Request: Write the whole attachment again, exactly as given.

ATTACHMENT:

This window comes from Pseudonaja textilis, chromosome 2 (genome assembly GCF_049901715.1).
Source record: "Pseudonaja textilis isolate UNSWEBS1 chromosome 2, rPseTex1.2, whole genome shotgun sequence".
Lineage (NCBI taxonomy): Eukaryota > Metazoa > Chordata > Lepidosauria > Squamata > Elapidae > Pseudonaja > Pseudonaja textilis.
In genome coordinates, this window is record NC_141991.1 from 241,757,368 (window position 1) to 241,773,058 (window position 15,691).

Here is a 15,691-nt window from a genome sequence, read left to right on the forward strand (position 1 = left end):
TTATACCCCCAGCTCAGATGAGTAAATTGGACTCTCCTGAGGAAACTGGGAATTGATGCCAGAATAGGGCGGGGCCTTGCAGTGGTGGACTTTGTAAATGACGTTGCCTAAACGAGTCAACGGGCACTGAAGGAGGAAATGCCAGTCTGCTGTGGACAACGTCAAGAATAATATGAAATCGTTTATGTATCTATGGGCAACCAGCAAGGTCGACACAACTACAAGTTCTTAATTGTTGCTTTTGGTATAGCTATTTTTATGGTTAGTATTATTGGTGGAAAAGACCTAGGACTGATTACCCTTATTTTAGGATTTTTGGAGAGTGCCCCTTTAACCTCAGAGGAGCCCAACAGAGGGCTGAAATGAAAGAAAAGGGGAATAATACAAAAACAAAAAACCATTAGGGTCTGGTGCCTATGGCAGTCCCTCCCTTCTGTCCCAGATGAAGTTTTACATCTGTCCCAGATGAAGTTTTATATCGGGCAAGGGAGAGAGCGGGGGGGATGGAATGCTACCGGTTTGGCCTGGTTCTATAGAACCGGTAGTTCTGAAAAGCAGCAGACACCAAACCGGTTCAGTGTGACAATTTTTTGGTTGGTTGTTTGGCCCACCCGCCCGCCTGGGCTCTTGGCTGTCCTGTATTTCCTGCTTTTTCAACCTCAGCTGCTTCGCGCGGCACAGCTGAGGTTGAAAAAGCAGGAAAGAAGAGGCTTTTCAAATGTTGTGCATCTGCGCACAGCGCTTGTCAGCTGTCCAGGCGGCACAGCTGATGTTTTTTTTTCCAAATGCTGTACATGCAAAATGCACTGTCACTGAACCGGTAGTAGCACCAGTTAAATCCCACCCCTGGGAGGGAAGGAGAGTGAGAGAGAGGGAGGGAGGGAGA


This window comes from Pseudonaja textilis, chromosome 2 (genome assembly GCF_049901715.1).
Source record: "Pseudonaja textilis isolate UNSWEBS1 chromosome 2, rPseTex1.2, whole genome shotgun sequence".
Lineage (NCBI taxonomy): Eukaryota > Metazoa > Chordata > Lepidosauria > Squamata > Elapidae > Pseudonaja > Pseudonaja textilis.
In genome coordinates, this window is record NC_141991.1 from 241,757,368 (window position 1) to 241,773,058 (window position 15,691).

Here is a 15,691-nt window from a genome sequence, read left to right on the forward strand (position 1 = left end):
TTATACCCCCAGCTCAGATGAGTAAATTGGACTCTCCTGAGGAAACTGGGAATTGATGCCAGAATAGGGCGGGGCCTTGCAGTGGTGGACTTTGTAAATGACGTTGCCTAAACGAGTCAACGGGCACTGAAGGAGGAAATGCCAGTCTGCTGTGGACAACGTCAAGAATAATATGAAATCGTTTATGTATCTATGGGCAACCAGCAAGGTCGACACAACTACAAGTTCTTAATTGTTGCTTTTGGTATAGCTATTTTTATGGTTAGTATTATTGGTGGAAAAGACCTAGGACTGATTACCCTTATTTTAGGATTTTTGGAGAGTGCCCCTTTAACCTCAGAGGAGCCCAACAGAGGGCTGAAATGAAAGAAAAGGGGAATAATACAAAAACAAAAAACCATTAGGGTCTGGTGCCTATGGCAGTCCCTCCCTTCTGTCCCAGATGAAGTTTTACATCTGTCCCAGATGAAGTTTTATATCGGGCAAGGGAGAGAGCGGGGGGGATGGAATGCTACCGGTTTGGCCTGGTTCTATAGAACCGGTAGTTCTGAAAAGCAGCAGACACCAAACCGGTTCAGTGTGACAATTTTTTGGTTGGTTGTTTGGCCCACCCGCCCGCCTGGGCTCTTGGCTGTCCTGTATTTCCTGCTTTTTCAACCTCAGCTGCTTCGCGCGGCACAGCTGAGGTTGAAAAAGCAGGAAAGAAGAGGCTTTTCAAATGTTGTGCATCTGCGCACAGCGCTTGTCAGCTGTCCAGGCGGCACAGCTGATGTTTTTTTTTCCAAATGCTGTACATGCAAAATGCACTGTCACTGAACCGGTAGTAGCACCAGTTAAATCCCACCCCTGGGAGGGAAGGAGAGTGAGAGAGAGGGAGGGAGGGAGA